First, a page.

CERRUTI STRENGTHENS HIS WOMEN’S TIES

Byline: J. O.

NEW YORK — He’s done it with men’s wear, and with fragrance. Now, Nino Cerruti wants to do it with women’s apparel.
The Paris-based designer is putting some momentum into his women’s business in the U.S., fueled by a new rapport between his Cerruti 1881 Couture label and his designer-price women’s label called Cerruti 1881.
Cerruti brought in Signum International Inc., agents, importers and distributors specializing in European collections here, to handle the women’s business. Narciso Rodriguez, design director of Tse Cashmere, is consulting on the design direction of the Couture label.
Cerruti, whose business does about $350 million annually from its wholesale business, licensing, franchises and retail stores, is better known here for his men’s wear and fragrances. During a recent visit, he admitted that his previous approach to the American market has been less than focused.
“We have had the women’s line here, but we were not organized,” said Cerruti.
Now, however, with Michael Cressey, president of Signum, Cerruti wants to make more of an impact. Cerruti 1881 will be sold through Signum’s showroom here at 501 Seventh Ave., starting in February. Jackets wholesale from $285 to $395; pants and skirts are $150 to $200; blouses are $90 to $165, and dresses are $275 to $395.
U.S. business for the Cerruti 1881 Couture line will also be handled through Signum, but because there will only be one set of samples, buying for that line will be done through the Paris headquarters. Prices on the Couture line will be about 30 percent higher than on the Cerruti 1881 line.
“The couture line will provide the direction for the diffusion line,” noted Cerruti.
However, said Cressey, the distribution on both will be very limited.
“The line has to remain exclusive,” said Cressey, but he noted that deliveries will be constant. Cerruti 1881 is manufactured through a license with Kemper Gmbh, a German manufacturer that is a division of Escada AG.
“What’s made the Cerruti 1881 line a success in Europe is that we have eight deliveries a season, starting very early, with almost no dead period. The retailers can dedicate an area to it, and know it will be filled with new groups that will flow together.”
The diffusion line is not a bridge line, Cerruti emphasizes — it is simply a more commercial version of his couture collection.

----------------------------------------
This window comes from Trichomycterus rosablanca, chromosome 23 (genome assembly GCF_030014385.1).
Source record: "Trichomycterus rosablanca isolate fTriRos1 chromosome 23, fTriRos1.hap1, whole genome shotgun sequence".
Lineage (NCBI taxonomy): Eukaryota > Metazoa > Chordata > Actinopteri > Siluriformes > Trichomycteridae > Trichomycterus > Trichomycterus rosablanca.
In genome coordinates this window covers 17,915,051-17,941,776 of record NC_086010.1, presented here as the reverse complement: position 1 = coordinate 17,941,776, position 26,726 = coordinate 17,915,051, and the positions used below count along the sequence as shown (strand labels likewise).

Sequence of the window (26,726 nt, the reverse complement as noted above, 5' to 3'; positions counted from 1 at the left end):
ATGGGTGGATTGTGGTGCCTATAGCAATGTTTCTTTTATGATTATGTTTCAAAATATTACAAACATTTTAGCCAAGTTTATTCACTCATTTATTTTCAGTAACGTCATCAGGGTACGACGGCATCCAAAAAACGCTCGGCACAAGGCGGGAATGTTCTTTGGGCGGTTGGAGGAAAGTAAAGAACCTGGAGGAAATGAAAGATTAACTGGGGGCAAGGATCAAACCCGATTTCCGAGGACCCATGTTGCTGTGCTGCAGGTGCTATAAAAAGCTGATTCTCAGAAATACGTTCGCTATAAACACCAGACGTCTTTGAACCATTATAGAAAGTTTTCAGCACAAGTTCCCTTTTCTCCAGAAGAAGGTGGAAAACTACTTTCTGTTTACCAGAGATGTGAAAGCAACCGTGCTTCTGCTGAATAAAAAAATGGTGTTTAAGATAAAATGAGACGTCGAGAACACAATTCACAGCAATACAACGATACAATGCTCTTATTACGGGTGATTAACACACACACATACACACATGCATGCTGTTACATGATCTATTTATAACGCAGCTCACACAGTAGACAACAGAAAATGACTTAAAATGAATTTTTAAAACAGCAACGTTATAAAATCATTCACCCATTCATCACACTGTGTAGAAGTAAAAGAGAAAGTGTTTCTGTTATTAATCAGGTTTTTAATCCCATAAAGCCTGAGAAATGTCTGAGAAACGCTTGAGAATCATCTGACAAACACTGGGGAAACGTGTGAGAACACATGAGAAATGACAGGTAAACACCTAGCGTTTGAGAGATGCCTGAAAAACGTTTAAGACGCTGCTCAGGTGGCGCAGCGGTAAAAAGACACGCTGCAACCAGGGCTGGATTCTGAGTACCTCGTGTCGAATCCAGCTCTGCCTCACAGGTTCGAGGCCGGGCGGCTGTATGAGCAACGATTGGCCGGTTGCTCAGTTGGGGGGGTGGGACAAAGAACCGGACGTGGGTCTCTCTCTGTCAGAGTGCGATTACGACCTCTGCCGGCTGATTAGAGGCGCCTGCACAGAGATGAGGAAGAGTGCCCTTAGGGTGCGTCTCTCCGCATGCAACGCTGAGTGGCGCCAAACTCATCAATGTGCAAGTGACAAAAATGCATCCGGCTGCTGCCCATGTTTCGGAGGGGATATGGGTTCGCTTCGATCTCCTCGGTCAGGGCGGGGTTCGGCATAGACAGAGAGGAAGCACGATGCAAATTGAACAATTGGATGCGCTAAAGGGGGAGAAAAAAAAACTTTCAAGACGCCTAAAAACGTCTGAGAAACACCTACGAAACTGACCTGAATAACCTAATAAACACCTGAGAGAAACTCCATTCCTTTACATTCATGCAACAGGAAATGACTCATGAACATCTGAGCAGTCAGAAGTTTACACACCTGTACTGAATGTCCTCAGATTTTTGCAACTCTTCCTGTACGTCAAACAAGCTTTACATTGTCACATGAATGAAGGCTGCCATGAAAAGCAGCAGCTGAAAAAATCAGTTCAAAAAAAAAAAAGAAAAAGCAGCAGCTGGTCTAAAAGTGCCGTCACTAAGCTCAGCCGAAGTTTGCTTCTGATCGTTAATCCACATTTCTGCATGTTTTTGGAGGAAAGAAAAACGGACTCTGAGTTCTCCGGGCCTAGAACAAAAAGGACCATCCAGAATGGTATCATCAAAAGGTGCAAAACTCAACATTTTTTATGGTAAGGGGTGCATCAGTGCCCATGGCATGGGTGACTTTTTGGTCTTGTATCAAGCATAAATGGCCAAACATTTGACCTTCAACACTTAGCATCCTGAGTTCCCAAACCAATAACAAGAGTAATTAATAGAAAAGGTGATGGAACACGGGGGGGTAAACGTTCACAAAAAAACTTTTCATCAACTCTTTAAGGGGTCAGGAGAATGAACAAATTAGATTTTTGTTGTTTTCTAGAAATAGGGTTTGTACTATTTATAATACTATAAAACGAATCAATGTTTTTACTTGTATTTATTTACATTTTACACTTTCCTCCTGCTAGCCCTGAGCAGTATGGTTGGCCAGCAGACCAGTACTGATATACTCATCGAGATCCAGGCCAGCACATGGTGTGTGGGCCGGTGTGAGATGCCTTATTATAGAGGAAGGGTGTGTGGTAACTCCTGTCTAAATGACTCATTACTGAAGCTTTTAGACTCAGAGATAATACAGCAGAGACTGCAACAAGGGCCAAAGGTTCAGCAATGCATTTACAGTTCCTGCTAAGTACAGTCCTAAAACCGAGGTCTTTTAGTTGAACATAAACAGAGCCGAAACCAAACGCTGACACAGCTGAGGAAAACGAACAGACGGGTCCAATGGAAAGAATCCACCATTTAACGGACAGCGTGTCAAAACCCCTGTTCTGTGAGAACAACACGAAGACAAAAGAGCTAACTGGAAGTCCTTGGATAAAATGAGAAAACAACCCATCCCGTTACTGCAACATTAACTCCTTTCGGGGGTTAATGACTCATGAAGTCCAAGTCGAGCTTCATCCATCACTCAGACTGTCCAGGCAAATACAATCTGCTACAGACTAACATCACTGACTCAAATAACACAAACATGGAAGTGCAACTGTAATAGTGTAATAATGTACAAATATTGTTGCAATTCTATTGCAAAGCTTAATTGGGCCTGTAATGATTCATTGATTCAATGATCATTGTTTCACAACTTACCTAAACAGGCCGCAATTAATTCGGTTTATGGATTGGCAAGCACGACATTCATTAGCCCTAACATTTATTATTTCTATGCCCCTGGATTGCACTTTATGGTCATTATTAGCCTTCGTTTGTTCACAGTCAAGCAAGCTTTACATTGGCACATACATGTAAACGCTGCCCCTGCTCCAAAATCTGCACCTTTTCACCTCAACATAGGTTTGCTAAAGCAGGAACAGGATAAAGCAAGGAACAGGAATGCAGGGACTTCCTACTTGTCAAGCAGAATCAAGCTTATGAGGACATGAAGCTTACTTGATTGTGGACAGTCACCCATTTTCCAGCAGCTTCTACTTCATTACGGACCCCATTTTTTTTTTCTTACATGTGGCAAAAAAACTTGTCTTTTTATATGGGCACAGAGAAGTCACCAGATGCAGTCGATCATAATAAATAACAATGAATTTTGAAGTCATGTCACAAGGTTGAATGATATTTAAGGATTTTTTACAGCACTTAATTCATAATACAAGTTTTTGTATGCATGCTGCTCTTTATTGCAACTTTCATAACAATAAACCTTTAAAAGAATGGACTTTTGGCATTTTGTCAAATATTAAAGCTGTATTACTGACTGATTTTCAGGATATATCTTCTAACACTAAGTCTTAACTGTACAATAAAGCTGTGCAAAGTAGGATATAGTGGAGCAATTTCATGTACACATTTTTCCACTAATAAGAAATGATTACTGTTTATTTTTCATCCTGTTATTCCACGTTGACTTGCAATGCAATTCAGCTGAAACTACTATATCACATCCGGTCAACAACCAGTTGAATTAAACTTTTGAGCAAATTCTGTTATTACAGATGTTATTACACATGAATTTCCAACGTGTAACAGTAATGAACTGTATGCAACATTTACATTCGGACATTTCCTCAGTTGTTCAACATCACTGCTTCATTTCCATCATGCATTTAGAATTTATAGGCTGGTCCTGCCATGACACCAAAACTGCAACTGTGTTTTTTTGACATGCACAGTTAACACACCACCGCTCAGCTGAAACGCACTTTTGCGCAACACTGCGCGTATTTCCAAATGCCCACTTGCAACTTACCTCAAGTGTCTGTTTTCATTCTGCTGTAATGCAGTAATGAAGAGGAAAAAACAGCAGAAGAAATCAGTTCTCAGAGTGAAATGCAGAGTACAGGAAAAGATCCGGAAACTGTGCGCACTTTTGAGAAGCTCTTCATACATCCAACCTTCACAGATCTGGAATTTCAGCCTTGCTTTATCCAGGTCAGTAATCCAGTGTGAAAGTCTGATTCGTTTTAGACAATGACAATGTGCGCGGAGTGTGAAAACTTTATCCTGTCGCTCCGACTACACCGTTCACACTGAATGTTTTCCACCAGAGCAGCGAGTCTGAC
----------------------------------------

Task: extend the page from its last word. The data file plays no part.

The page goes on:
“[The designer line] is still a very different kind of distribution from the diffusion line, which has been available to both the department stores and the specialty stores,” he said. “I brought in Narciso because he will be the person who works with me on the women’s designer line. I need a designer line that can be commercialized so that it is not just for the runway.”
The two also said they won’t fall prey to some of the most typical failings of European sportswear lines: faulty deliveries and bad fit.
“We want to deliver on time, and we would like to avoid the kind of clothes whose best moments are on the runway,” said Cerruti. “We plan to handle this line the way we would handle any large commercial venture: properly, with service and deliveries.
“The more you want to be in a competitive market, the more you have to adapt to things like taste and measurements. We’ve been checking measurements on three major sportswear lines, and they are all different. I find the main difference in the fit is in the length of the torso, not in the size of the hips or shoulders.”
“For the U.S., we have to be very cautious — for example, with fabrics,” said Cressey. “Half of this country is very warm much of the time.”
And the diffusion line, which currently has 500 styles, will be merchandised specifically for the U.S. retailer once it’s in the showroom, said Cressey.
“We plan to have one to three retailers in each city,” said Cressey, adding that he feels the line will do $5 million to $10 million in wholesale volume in the first year with “no problem.”
“We also plan to service the line, promote it and do trunk shows and sales clinics,” he said. “All of that is very important.”
“We have to start working with retailers in the same way the cosmetic people do, where they know about their line and they sell it,” added Cerruti. “People have to be properly instructed.”

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